However, fundamental limitations remain. Traditional LMTs can only point straight upward (zenith-restricted) and are, therefore, limited in the imagery they can gather. Since any movement out-of-plane disrupts the light focusing shape, they have only been applied to isotropic sky surveys, a limitation that has prevented LMTs from being widely used. Space-based LMTs have never flown for a number of reasons, to include complexities around spin-rotation and thrust-for-gravity required to form a coherent liquid mirror surface.
Today’s LMTs possess three advantages over traditional glass telescopes: (1) they are easier to
“fabricate”, since they are merely spun up without grinding or polishing, and do not require
custom facilities for manufacturing or periodic re-polishing, (2) they can be up to two orders of
magnitude cheaper than conventional parabolic glass telescopes , and (3) they can be relatively
impact damage-resilient (if in the space environment, potentially “self-healing” in the aftermath
of an orbital debris impact). Considering this, a breakthrough in LMTs away from the zenith
restriction may allow today’s limitations, for both astronomy and SDA applications, to be
DARPA launched the Zenith program will investigate and develop modeling tools, materials, surface and field controls, and structures to eliminate these limitations to facilitate demonstration of a 2 m diameter liquid mirror telescope system (LMT) and a 1 m diameter segmented liquid mirror (LM) that may be pointed at off-zenith (out-of-plane tip/tilt) angles, and determine if the
described advantages of LMs persist. These designs will target primary mirror fluid control
methods that do not intrinsically require motion or gravity to create the mirror surface for future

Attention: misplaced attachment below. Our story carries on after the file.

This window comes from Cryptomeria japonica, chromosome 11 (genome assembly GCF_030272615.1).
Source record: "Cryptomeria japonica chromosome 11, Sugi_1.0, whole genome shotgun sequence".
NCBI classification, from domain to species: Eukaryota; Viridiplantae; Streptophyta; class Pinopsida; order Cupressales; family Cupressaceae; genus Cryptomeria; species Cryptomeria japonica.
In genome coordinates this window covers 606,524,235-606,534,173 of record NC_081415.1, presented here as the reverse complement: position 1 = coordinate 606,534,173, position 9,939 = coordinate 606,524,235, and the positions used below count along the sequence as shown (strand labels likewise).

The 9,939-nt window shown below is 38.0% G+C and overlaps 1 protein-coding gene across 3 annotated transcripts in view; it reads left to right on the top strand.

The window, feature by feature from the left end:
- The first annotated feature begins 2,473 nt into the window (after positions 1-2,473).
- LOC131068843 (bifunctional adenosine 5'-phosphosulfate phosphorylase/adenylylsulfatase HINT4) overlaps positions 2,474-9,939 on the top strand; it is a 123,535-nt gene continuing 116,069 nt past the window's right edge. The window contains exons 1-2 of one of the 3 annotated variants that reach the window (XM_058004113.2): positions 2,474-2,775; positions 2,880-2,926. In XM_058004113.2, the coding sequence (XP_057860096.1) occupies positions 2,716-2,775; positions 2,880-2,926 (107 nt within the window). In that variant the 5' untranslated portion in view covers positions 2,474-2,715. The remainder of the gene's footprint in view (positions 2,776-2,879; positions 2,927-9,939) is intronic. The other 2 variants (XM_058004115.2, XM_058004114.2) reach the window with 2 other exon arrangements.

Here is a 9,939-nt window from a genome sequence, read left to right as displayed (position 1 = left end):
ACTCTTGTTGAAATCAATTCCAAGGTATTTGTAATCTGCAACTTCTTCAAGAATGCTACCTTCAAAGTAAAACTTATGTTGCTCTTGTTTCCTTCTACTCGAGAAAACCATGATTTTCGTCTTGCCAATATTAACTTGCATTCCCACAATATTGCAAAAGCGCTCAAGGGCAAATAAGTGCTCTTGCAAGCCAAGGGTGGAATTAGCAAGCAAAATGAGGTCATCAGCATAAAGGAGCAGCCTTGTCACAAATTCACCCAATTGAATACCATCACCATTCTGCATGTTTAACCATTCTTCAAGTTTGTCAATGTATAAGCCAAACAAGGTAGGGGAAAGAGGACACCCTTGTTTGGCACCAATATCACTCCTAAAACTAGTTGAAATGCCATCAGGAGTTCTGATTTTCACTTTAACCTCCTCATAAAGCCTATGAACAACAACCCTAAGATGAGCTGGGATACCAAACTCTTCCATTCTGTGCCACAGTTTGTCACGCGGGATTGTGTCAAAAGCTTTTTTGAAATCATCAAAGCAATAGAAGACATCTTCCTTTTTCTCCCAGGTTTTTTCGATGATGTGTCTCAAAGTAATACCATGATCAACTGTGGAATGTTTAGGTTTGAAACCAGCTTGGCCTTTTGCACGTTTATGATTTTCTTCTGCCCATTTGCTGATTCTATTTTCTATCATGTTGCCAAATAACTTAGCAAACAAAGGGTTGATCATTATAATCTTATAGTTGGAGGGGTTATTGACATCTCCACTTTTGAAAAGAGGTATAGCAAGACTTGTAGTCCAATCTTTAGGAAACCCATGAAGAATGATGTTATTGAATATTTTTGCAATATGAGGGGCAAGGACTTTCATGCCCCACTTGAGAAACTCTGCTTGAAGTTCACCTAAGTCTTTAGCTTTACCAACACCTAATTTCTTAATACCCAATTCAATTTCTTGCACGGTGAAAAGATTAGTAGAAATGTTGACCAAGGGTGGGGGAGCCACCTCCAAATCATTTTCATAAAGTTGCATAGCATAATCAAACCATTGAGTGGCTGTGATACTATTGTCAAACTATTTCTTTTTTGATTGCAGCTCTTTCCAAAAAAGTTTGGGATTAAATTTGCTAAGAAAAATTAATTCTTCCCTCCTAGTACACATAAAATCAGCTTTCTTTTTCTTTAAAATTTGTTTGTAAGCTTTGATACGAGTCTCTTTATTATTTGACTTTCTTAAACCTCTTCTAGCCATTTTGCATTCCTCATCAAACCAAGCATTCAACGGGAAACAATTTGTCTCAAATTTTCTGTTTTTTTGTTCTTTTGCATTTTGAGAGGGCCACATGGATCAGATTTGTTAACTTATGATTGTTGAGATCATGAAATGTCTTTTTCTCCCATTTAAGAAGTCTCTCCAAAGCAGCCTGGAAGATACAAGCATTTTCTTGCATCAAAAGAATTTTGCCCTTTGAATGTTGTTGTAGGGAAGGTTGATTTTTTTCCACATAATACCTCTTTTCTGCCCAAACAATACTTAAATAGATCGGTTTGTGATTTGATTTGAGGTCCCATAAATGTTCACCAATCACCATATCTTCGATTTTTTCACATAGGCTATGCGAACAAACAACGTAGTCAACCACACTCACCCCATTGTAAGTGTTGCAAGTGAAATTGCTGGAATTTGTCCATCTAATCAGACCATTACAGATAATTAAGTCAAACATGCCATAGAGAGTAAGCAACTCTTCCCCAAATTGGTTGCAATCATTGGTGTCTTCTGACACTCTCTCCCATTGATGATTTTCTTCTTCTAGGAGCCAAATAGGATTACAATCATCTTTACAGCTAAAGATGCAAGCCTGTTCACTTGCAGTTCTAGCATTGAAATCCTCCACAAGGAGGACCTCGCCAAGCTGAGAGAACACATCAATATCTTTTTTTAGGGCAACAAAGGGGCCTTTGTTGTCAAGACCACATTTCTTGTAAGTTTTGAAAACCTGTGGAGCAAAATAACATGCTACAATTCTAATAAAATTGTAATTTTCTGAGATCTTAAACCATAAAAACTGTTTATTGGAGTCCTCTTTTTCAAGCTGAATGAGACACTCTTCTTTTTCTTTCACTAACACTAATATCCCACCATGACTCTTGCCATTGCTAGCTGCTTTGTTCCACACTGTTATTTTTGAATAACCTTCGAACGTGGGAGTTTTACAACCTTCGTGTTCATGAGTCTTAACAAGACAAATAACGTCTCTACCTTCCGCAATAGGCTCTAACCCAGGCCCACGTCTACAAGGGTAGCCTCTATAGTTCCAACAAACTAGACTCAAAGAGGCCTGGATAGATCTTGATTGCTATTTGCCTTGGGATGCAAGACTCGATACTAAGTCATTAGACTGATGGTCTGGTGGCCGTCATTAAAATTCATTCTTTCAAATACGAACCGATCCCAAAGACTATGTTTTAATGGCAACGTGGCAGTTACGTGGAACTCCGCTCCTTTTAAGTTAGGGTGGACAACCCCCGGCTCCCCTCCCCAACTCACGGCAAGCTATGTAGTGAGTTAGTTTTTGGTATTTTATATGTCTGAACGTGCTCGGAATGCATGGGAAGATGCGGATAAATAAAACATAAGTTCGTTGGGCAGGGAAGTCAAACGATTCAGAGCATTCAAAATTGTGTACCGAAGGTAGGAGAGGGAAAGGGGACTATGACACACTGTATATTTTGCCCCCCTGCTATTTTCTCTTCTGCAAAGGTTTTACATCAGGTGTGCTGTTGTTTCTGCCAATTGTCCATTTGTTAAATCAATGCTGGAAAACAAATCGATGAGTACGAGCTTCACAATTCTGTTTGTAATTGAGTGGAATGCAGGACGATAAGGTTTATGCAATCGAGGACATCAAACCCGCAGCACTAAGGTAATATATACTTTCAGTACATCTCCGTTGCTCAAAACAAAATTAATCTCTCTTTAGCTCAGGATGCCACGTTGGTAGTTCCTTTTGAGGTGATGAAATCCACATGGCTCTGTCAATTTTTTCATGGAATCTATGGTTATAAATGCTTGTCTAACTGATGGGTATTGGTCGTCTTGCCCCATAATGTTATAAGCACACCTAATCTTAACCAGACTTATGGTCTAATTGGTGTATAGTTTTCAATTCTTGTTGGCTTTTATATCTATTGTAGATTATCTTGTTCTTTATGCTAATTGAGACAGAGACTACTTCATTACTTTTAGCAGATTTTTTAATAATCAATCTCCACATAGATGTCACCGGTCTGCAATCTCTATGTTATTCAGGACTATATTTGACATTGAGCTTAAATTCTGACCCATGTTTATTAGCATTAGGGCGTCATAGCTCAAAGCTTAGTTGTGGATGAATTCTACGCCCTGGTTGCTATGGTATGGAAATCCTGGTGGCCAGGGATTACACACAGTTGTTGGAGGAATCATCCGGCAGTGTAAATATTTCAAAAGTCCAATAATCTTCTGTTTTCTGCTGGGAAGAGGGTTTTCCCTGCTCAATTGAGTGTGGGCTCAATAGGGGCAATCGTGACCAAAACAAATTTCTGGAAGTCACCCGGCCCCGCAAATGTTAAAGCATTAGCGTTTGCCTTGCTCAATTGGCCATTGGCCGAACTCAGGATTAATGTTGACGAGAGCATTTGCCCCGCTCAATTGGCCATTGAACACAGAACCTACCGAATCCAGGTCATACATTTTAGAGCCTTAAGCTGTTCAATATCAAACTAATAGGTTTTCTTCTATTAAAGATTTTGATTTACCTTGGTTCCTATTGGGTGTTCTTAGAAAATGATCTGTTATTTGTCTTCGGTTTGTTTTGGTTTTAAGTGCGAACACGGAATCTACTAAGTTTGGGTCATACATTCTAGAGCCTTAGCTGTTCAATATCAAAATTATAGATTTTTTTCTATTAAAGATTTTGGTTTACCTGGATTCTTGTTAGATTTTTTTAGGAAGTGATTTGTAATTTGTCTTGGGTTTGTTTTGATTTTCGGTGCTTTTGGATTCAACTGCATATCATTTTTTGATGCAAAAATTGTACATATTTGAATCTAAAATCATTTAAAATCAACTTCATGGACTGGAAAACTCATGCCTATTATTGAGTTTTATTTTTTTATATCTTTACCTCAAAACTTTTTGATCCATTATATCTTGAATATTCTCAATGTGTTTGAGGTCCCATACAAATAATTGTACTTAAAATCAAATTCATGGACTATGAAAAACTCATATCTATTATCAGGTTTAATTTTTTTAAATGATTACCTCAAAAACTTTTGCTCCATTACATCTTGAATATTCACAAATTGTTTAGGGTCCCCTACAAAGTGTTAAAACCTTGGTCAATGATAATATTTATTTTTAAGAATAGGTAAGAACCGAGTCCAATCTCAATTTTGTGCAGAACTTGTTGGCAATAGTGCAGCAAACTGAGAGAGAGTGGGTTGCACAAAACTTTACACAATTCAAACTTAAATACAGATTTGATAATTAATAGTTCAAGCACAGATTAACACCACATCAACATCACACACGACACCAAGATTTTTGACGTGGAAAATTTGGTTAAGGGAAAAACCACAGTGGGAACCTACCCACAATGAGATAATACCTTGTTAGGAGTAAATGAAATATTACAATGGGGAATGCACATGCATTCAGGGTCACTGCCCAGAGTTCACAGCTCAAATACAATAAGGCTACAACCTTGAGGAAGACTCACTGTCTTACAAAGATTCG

applications in the space environment. If successful, Zenith can result in LMs and LMT systems
that can be used in a way more analogous to traditional point-and-slew telescopes, at
significantly larger aperture sizes, and have applicability to both ground and space.
The primary goals of the Zenith program are to design, build and prove ground-based, tiltable,
scalable, damage-resilient liquid mirrors to support future ground and space systems. Zenith
solutions are to operate anywhere in the spectral band from 350 nm – 950 nm.
1. Develop the requisite surface and field control techniques to allow an LM to be tilted off-axis and slew, while maintaining imaging quality wavefront error levels, without a functional dependence on rotation, gravity, or thrust.
2. Develop the open-source modeling tools required to successfully design and predict LM
optical performance for a pointable LMT.
3. Develop both monolithic (single primary mirror) and segmented liquid mirror designs
with associated surface control, modeling, out-of-plane tip/tilt/slew, and imaging quality
wavefront error levels.
4. Demonstrate ground-based laboratory and on-sky LM imaging, with a 2 m diameter lens
and 25 Degree out-of-plane tilt and tip angles.
5. Demonstrate ground-based laboratory and on-sky LM imaging, with a 1 m diameter
segmented lens and 25 Degree out-of-plane tilt and tip angles.
Additionally, performers should develop the modeling and simulation (M&S) tools and
numerical approximations to evaluate the hydrodynamic motion of a liquid material while under
the influence of an electromagnetic field (or other actuating/control force). The technical
challenge is to understand how to model, simulate, and predict the evolution of the liquid mirror
surface as a function of the near-field source, and then apply that to a changing vector gravity
scenario given changing tip/tilt angles and slew motion of the mirror.
The DARPA Zenith program represents an exciting endeavor to advance Space Situational Awareness through innovative Liquid Mirror Telescopes. By addressing limitations of traditional telescopes, Zenith aims to create tiltable, damage-resilient, and cost-effective LMTs capable of providing high-quality observations for both ground and space-based systems. Successful development and implementation of these cutting-edge telescopes hold the potential to enhance SSA, bolster space security, and protect critical space infrastructure for the future.